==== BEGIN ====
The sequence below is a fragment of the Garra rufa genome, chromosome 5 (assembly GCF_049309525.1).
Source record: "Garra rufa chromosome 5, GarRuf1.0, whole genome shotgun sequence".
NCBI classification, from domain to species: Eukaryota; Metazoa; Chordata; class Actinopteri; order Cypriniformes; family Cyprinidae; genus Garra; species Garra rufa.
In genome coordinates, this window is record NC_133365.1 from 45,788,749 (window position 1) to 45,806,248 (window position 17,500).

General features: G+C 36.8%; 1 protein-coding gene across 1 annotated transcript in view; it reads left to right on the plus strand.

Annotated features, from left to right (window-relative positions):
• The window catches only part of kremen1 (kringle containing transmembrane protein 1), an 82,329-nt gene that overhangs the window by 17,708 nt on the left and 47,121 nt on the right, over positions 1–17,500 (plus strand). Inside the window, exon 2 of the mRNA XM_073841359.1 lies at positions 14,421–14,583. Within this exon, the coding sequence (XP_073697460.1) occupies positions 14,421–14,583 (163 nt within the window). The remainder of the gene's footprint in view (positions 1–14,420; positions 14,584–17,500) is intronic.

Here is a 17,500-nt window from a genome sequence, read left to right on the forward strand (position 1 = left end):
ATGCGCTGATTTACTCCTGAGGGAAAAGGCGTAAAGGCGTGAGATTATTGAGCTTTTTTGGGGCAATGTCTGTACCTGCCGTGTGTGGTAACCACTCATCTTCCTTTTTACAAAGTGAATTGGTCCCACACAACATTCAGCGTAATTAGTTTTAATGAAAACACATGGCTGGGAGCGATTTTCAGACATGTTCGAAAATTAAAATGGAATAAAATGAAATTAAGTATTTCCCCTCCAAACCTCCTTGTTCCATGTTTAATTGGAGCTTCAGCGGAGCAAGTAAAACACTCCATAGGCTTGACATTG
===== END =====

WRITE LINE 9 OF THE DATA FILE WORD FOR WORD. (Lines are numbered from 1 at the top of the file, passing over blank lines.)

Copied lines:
ATGCGCTGATTTACTCCTGAGGGAAAAGGCGTAAAGGCGTGAGATTATTGAGCTTTTTTGGGGCAATGTCTGTACCTGCCGTGTGTGGTAACCACTCATCTTCCTTTTTACAAAGTGAATTGGTCCCACACAACATTCAGCGTAATTAGTTTTAATGAAAACACATGGCTGGGAGCGATTTTCAGACATGTTCGAAAATTAAAATGGAATAAAATGAAATTAAGTATTTCCCCTCCAAACCTCCTTGTTCCATGTTTAATTGGAGCTTCAGCGGAGCAAGTAAAACACTCCATAGGCTTGACATTG